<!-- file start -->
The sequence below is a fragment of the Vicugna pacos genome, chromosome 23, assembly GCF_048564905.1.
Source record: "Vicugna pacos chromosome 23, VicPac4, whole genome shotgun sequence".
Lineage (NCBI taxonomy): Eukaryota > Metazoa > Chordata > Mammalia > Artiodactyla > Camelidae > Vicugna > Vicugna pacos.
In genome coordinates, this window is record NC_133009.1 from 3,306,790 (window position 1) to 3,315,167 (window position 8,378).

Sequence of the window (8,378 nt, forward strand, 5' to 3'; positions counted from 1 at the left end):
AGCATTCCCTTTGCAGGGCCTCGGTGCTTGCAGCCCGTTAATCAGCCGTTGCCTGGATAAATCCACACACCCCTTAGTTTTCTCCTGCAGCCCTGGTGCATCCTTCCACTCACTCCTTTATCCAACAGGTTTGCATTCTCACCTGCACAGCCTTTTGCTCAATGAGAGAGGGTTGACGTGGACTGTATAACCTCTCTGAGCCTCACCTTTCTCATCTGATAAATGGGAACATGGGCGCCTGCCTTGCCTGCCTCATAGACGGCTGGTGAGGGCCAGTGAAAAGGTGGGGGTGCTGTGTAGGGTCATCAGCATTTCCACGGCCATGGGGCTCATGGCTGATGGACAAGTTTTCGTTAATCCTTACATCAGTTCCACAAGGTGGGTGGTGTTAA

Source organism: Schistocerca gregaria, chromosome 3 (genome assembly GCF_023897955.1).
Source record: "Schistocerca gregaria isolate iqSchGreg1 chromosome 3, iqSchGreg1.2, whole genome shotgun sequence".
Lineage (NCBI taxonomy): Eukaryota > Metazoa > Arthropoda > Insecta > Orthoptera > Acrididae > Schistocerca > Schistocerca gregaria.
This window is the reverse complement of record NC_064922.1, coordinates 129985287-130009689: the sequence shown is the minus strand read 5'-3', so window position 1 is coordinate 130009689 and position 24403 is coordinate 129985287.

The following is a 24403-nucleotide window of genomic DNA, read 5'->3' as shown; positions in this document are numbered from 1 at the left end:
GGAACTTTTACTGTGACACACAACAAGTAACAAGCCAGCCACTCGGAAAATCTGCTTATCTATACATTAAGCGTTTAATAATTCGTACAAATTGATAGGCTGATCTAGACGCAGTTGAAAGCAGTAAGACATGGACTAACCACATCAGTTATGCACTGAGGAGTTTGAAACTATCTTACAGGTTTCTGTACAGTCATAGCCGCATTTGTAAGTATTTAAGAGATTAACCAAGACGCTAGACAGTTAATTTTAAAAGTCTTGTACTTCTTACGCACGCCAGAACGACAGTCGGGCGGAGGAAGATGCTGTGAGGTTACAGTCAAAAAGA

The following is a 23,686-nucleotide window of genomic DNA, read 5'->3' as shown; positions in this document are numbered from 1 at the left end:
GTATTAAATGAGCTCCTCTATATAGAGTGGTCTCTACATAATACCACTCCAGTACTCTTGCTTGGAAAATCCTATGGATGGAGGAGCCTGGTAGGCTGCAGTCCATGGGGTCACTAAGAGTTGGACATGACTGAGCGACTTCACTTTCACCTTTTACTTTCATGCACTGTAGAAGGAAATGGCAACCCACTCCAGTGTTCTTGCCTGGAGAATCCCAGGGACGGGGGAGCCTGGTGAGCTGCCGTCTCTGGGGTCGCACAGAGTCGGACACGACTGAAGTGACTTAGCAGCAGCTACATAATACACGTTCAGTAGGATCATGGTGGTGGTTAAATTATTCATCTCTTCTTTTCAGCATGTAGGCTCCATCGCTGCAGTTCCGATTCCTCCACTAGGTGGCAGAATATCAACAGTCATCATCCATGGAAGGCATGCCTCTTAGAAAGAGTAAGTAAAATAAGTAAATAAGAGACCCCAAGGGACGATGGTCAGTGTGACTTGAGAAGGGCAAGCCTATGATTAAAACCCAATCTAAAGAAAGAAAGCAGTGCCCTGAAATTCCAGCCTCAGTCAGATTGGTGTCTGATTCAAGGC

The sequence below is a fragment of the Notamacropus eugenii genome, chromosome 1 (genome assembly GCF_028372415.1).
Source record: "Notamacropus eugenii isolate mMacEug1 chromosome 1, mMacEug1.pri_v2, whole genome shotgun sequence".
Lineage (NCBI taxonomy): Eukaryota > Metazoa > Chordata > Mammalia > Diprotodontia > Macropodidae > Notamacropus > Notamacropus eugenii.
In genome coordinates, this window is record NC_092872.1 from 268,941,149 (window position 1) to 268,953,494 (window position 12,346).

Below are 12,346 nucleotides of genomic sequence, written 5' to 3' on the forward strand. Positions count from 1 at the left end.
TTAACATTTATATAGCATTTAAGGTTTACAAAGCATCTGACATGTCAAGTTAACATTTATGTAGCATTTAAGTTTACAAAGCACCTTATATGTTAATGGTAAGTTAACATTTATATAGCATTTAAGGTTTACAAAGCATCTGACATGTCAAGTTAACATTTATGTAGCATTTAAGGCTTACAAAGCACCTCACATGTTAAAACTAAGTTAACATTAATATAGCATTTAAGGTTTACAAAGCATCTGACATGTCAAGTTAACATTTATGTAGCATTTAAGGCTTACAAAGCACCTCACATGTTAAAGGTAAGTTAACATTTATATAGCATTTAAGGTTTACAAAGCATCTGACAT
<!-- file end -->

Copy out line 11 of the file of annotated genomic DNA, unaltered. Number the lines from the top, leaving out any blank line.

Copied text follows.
The following is a 24403-nucleotide window of genomic DNA, read 5'->3' as shown; positions in this document are numbered from 1 at the left end: